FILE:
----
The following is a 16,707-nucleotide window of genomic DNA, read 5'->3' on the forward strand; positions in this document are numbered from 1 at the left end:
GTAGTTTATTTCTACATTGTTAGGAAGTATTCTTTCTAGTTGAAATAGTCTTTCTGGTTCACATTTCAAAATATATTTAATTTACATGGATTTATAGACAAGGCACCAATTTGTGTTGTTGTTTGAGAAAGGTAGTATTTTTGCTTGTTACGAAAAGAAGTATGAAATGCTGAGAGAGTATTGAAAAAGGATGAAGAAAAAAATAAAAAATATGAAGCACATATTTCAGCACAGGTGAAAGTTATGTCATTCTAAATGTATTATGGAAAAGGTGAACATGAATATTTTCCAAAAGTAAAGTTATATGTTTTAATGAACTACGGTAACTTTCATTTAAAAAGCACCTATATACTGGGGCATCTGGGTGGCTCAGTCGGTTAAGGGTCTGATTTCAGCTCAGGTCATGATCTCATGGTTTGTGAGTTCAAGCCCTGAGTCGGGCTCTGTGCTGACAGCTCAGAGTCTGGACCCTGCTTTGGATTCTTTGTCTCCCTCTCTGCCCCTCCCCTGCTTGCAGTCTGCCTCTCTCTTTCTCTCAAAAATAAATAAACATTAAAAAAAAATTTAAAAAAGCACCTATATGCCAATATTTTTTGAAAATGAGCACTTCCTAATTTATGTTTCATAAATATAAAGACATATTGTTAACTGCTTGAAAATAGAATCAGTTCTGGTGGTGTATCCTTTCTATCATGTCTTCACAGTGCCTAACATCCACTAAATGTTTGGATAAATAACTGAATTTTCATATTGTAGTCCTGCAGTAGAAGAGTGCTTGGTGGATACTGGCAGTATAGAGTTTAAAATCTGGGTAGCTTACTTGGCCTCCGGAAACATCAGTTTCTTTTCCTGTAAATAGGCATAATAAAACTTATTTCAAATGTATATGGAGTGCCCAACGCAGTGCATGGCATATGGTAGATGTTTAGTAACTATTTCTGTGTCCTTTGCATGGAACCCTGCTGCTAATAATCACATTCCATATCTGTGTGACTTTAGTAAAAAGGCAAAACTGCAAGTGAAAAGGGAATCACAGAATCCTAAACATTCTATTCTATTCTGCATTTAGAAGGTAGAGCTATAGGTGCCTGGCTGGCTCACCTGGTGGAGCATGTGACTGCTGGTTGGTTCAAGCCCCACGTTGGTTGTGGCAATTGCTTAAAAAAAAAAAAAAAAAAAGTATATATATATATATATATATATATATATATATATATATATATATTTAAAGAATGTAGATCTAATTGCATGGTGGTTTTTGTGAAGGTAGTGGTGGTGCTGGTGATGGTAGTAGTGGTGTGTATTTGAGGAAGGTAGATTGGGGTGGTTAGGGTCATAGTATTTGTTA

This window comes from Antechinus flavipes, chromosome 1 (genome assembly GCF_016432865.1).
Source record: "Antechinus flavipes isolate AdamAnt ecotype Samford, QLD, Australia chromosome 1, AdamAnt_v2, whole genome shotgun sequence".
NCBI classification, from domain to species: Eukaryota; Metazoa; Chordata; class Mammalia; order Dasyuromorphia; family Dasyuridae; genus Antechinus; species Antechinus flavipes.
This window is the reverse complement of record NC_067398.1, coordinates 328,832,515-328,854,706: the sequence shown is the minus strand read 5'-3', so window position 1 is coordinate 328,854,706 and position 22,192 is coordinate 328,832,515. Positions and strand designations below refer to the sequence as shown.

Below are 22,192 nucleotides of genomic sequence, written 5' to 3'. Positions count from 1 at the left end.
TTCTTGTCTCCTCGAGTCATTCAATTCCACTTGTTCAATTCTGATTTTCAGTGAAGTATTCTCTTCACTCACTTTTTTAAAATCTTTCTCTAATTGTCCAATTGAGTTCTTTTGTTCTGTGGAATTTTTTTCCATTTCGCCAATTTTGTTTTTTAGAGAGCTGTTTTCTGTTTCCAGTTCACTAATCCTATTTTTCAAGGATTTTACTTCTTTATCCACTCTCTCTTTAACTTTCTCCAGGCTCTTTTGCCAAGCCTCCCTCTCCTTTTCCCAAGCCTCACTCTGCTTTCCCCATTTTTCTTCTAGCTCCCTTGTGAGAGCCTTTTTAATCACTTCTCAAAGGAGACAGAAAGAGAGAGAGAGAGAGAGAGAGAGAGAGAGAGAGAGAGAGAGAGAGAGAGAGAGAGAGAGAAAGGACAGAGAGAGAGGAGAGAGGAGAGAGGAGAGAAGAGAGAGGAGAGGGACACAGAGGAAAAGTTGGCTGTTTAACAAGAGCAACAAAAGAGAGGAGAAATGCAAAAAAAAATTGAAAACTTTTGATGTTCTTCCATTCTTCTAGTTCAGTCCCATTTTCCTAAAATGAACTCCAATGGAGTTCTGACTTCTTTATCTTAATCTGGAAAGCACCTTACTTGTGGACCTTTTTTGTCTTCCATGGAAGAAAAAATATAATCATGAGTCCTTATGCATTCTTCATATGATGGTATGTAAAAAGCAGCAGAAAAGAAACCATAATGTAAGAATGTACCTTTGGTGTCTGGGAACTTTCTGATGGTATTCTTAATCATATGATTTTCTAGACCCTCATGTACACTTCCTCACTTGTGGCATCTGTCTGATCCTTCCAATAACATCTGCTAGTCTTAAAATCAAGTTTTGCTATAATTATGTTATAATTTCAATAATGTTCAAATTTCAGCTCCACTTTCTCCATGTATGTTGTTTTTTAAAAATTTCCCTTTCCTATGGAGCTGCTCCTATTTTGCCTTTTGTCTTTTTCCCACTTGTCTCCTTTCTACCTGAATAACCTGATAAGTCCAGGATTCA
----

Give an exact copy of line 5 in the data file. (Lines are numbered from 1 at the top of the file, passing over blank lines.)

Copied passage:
NCBI classification, from domain to species: Eukaryota; Metazoa; Chordata; class Mammalia; order Dasyuromorphia; family Dasyuridae; genus Antechinus; species Antechinus flavipes.